5Excludes emergency rooms as a usual source of care.
6 At least one family member receives benefit.
Source: Data for 1997: Bloom B, and Tonthat L. (2002). Summary health statistics for U.S. children: National Health Interview Survey, 1997. Vital Health Stat, 10(203). Data for 1998-2013: original analysis by Child Trends of National Health Interview Survey data 1998-2013.
National Institute of Mental Health. Learning disabilities: Decade of the brain (NIH95-3611). Accessed March 30, 2006 at: http://www.ldonline.org/ld_indepth/general_info/gen-nimh-booklet.html
Pastor, P., Reuben, C. (2002). Attention deficit disorder and learning disability: United States 1997-98. National Center for Health Statistics. Vital Health Stat 10(206), 1. http://www.cdc.gov/nchs/data/series/sr_10/sr10_206.pdf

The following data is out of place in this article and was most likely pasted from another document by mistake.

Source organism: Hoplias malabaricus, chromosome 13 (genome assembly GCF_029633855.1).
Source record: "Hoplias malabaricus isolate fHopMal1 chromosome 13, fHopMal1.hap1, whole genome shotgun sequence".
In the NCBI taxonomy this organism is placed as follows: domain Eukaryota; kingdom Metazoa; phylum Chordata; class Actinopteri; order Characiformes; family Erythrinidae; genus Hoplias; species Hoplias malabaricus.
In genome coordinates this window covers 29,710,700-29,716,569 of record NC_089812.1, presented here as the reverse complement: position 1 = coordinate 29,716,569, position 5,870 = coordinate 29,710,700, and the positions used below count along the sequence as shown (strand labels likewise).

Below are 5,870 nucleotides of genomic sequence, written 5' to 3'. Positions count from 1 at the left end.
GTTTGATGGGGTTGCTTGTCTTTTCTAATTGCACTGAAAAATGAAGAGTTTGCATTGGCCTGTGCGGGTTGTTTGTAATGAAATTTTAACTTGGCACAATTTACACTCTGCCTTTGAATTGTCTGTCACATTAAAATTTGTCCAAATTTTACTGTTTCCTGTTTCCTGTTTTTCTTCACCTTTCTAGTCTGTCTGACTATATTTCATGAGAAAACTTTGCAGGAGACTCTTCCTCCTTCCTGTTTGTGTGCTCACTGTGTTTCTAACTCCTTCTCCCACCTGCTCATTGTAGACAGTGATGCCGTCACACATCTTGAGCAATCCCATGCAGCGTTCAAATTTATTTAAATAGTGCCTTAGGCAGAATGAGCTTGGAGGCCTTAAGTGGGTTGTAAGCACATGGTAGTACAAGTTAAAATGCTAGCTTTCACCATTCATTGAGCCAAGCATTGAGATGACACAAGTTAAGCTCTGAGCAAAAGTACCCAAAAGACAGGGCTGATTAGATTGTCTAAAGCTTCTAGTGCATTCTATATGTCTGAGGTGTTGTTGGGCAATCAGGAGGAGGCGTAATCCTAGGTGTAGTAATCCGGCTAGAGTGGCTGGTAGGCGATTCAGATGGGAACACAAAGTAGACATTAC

Ibid, page 16.
National Institute of Mental Health. Learning disabilities: Decade of the brain. NIH95-3611. Pages 7-8. http://www.ldonline.org/ld_indepth/general_info/gen-nimh-booklet.html
Ibid, page 6.
 Pastor P., Reuben C. (2002). Attention deficit disorder and learning disability: United States 1997-98. National Center for
Health Statistics. Vital Health Stat 10(206). Table A. http://www.cdc.gov/nchs/data/series/sr_10/sr10_206.pdf
 Hispanics may be of any race. Estimates for whites and blacks in this report do not include Hispanics.
 Pastor P., Reuben C. (2002). Op. Cit. page 8.
Pastor P., Reuben C. (2002). Op. Cit. page 13.
Child Trends Databank. (2014). Learning disabilities. Available at: https://www.childtrends.org/?indicators=learning-disabilitiesLast updated: August 2014